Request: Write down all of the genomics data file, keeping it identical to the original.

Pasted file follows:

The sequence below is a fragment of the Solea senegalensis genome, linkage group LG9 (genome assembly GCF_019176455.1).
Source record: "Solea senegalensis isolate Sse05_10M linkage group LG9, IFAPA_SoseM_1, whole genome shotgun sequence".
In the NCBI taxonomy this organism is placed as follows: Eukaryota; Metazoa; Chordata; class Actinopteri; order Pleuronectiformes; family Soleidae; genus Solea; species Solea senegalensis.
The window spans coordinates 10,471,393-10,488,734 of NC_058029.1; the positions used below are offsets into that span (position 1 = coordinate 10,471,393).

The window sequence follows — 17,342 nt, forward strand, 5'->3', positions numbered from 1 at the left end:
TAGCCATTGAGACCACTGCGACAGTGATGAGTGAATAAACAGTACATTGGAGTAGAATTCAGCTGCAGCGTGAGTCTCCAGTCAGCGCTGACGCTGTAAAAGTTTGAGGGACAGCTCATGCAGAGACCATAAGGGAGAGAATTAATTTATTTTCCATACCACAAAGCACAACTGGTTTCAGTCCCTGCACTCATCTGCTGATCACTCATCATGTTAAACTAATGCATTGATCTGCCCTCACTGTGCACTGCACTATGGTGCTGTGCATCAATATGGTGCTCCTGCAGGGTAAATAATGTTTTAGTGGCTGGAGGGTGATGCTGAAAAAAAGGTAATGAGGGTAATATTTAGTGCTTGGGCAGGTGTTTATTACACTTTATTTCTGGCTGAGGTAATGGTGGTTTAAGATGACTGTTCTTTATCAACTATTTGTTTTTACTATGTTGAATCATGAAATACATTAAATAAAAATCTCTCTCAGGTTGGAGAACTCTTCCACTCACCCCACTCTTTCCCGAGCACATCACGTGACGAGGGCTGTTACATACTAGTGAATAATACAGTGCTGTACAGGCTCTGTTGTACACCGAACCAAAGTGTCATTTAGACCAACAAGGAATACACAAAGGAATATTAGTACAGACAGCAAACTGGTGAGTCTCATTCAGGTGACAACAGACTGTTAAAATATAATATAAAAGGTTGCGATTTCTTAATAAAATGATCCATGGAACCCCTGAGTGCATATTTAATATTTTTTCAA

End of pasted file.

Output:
The sequence below is a fragment of the Solea senegalensis genome, linkage group LG9 (genome assembly GCF_019176455.1).
Source record: "Solea senegalensis isolate Sse05_10M linkage group LG9, IFAPA_SoseM_1, whole genome shotgun sequence".
In the NCBI taxonomy this organism is placed as follows: Eukaryota; Metazoa; Chordata; class Actinopteri; order Pleuronectiformes; family Soleidae; genus Solea; species Solea senegalensis.
The window spans coordinates 10,471,393-10,488,734 of NC_058029.1; the positions used below are offsets into that span (position 1 = coordinate 10,471,393).

The window sequence follows — 17,342 nt, forward strand, 5'->3', positions numbered from 1 at the left end:
TAGCCATTGAGACCACTGCGACAGTGATGAGTGAATAAACAGTACATTGGAGTAGAATTCAGCTGCAGCGTGAGTCTCCAGTCAGCGCTGACGCTGTAAAAGTTTGAGGGACAGCTCATGCAGAGACCATAAGGGAGAGAATTAATTTATTTTCCATACCACAAAGCACAACTGGTTTCAGTCCCTGCACTCATCTGCTGATCACTCATCATGTTAAACTAATGCATTGATCTGCCCTCACTGTGCACTGCACTATGGTGCTGTGCATCAATATGGTGCTCCTGCAGGGTAAATAATGTTTTAGTGGCTGGAGGGTGATGCTGAAAAAAAGGTAATGAGGGTAATATTTAGTGCTTGGGCAGGTGTTTATTACACTTTATTTCTGGCTGAGGTAATGGTGGTTTAAGATGACTGTTCTTTATCAACTATTTGTTTTTACTATGTTGAATCATGAAATACATTAAATAAAAATCTCTCTCAGGTTGGAGAACTCTTCCACTCACCCCACTCTTTCCCGAGCACATCACGTGACGAGGGCTGTTACATACTAGTGAATAATACAGTGCTGTACAGGCTCTGTTGTACACCGAACCAAAGTGTCATTTAGACCAACAAGGAATACACAAAGGAATATTAGTACAGACAGCAAACTGGTGAGTCTCATTCAGGTGACAACAGACTGTTAAAATATAATATAAAAGGTTGCGATTTCTTAATAAAATGATCCATGGAACCCCTGAGTGCATATTTAATATTTTTTCAA